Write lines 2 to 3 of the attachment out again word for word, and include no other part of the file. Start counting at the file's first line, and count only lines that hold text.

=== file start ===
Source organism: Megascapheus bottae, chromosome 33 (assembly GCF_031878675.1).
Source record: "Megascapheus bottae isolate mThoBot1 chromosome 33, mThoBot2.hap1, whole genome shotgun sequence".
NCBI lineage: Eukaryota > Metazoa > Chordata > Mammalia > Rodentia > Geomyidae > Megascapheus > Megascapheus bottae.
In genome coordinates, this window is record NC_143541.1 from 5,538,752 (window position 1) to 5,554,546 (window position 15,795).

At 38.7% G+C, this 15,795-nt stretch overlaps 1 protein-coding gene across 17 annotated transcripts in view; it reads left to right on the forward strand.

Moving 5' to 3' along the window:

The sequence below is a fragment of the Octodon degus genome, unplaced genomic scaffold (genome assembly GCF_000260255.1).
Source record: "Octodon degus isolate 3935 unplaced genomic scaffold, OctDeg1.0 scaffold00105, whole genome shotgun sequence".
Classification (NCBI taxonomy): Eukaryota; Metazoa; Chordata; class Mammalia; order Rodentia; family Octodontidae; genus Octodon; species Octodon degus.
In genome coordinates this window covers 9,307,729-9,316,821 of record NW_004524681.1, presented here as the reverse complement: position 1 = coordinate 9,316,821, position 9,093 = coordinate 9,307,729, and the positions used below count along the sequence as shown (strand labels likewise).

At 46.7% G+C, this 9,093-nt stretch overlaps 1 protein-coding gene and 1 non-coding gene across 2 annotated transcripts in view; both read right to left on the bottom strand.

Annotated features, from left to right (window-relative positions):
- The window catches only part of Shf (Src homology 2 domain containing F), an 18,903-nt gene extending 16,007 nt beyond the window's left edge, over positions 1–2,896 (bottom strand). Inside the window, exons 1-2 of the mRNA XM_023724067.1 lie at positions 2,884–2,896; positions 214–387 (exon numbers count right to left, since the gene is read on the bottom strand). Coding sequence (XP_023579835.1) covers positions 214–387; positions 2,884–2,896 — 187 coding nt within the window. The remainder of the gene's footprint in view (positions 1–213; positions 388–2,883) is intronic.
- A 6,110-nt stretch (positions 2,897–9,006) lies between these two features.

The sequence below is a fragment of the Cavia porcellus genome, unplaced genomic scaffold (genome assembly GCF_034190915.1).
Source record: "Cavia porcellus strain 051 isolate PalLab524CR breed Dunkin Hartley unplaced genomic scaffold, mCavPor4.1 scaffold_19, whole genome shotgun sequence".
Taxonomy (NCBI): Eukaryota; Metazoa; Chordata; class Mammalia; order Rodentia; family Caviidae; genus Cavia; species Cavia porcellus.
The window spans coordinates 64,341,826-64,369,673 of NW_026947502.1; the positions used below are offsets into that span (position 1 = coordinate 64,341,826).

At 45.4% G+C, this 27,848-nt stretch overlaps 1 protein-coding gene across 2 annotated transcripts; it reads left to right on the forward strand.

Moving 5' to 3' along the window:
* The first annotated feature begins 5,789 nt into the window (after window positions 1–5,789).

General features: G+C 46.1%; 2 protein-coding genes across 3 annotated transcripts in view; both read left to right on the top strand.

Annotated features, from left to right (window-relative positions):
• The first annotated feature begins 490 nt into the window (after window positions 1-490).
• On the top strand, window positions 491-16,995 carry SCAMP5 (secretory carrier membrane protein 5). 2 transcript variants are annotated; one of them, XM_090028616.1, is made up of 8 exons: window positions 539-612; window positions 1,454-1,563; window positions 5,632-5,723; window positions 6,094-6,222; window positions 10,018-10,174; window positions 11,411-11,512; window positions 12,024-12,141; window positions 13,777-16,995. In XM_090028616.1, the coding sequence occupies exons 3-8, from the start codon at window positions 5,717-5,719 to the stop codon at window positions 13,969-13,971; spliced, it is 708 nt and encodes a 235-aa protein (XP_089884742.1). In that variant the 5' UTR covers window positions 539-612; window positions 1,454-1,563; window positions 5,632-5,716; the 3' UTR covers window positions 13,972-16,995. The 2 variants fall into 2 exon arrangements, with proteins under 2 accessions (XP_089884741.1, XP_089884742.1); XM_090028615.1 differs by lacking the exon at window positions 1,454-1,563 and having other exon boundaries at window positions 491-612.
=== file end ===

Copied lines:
Source record: "Megascapheus bottae isolate mThoBot1 chromosome 33, mThoBot2.hap1, whole genome shotgun sequence".
NCBI lineage: Eukaryota > Metazoa > Chordata > Mammalia > Rodentia > Geomyidae > Megascapheus > Megascapheus bottae.